You know, there's got to be something to that. And even though we're not all in manufacturing jobs any longer, less than 10 percent of Americans are in manufacturing jobs these days. Almost 90 percent are in service. So, I mean, that's that's where the action is. So, you know, if you're not in a business where it's easily reconfigured to get more productive, this is going to be a problem. And the company could certainly take some loss.

 

And I don't want to get into numbers. Just, you know, there's going to be somewhat less output, somewhat fewer clients that you can serve in four days than five and seven. So you can eek a little bit more out in the four days. The company can take a little bit of a loss. But at the end of the day, expenses are going to be higher for the companies for some period of time until your productivity over the years gets better because of learning, because the more machinery, et cetera.

 

So I think there's that's going to be the challenge the way you've posted. Well, so that's the end of my answer on that new answer. What about covid-19? There's there are God, I don't know what the number is today, but let's say seven percent of Americans are unemployed right now. And before covid-19 it was three and a half percent. And that's a lot more people. That's twice as many people who are unemployed. And it was over 10 percent at the beginning of this problem back in March and April.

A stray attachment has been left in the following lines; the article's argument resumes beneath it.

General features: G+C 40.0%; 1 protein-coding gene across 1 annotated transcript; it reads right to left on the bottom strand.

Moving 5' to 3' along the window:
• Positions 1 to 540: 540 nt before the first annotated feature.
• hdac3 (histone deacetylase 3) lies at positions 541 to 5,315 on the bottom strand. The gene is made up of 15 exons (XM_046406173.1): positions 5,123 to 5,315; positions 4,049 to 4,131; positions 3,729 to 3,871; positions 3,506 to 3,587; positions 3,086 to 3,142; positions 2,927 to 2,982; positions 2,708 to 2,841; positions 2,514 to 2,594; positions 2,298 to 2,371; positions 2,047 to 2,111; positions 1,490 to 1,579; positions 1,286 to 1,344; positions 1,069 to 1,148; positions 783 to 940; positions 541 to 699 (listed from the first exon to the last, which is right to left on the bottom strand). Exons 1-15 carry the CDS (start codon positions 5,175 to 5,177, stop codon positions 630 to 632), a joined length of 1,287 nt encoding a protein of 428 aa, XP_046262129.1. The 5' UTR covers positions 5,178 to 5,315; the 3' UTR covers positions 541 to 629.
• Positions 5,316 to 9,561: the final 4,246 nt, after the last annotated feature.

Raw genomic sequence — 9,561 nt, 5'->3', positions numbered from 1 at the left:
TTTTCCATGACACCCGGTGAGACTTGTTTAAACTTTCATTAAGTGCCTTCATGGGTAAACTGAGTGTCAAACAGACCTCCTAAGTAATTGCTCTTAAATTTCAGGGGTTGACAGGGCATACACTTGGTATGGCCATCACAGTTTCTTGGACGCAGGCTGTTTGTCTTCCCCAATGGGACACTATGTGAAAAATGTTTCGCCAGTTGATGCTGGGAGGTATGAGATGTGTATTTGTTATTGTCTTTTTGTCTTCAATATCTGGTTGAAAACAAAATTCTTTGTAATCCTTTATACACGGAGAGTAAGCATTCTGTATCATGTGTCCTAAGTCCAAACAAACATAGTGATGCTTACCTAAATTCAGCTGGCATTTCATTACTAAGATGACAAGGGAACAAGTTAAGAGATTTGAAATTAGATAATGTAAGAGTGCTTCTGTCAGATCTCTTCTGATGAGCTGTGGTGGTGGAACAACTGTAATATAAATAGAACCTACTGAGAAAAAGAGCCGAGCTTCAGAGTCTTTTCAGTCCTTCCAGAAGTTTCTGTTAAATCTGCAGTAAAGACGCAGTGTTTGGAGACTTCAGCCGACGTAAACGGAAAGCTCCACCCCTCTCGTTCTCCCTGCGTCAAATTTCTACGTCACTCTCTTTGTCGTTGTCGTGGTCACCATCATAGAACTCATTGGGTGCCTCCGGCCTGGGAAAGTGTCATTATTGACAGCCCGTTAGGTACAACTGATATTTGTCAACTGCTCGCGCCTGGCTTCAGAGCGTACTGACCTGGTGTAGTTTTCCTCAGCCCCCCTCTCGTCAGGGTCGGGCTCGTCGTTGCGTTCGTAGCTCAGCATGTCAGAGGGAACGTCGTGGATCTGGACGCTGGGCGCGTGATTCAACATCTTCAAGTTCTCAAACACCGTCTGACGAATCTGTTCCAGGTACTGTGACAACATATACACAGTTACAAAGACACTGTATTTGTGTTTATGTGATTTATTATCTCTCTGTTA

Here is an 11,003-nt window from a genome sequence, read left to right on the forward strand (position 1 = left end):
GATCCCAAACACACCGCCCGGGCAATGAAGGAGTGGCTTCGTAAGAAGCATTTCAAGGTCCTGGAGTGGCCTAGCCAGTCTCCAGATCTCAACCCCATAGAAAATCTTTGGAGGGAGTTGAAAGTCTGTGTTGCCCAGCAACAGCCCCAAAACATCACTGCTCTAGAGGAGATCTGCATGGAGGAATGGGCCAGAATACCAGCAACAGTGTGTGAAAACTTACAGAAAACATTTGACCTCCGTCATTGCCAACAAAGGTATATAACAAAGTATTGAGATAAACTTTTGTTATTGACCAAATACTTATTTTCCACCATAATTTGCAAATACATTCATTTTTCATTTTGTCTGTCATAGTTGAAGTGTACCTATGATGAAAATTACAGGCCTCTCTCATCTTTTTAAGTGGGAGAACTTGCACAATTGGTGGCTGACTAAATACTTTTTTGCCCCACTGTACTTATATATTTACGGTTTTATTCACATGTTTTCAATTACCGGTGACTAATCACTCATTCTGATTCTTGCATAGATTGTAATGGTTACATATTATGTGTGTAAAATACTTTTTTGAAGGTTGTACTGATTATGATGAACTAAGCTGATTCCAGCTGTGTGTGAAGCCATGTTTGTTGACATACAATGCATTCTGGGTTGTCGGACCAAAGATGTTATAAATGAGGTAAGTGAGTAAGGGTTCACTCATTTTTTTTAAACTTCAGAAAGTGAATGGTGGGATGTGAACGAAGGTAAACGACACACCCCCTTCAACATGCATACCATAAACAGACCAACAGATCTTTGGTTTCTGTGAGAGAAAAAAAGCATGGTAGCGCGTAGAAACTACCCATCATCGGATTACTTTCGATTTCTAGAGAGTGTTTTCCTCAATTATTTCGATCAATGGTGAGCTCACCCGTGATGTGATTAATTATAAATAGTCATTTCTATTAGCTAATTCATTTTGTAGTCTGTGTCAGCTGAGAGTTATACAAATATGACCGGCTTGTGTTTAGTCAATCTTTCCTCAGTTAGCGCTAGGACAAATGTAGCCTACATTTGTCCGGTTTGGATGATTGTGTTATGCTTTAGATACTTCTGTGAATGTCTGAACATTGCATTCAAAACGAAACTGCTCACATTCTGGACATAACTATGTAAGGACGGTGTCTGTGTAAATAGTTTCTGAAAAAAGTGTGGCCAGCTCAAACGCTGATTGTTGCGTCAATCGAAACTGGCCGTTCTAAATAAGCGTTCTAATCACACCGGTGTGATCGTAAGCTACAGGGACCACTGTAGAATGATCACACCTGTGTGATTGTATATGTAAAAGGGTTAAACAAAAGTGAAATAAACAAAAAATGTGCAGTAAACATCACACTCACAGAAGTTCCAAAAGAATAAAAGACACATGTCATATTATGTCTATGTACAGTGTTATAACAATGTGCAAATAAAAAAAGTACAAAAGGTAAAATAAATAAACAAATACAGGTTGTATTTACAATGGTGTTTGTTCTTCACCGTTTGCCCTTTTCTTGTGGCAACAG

So, I mean, this is real. How can you help those people who have lost jobs? One way is to tell everybody else or many other people you can only work 80 percent of your normal hours and we're going to share those other 20 percent of the hours with these people who got laid off. Now, that is a real partial partial solution to the downturn in employment. Now, it may be temporary. I mean, hopefully it is.

 

If we've got the two vaccines from Moderne and Johnson and Johnson and probably some others, too, that are going to Pfizer that are going to be available soon, then that may get rid of the problem in the hotels and restaurants and other personal service businesses so that they can ramp up again and the job loss will diminish, if not go away completely. So maybe it's only temporary, but if we get started by sharing the work like this, you know, Wade, you were commenting about psychology a minute ago.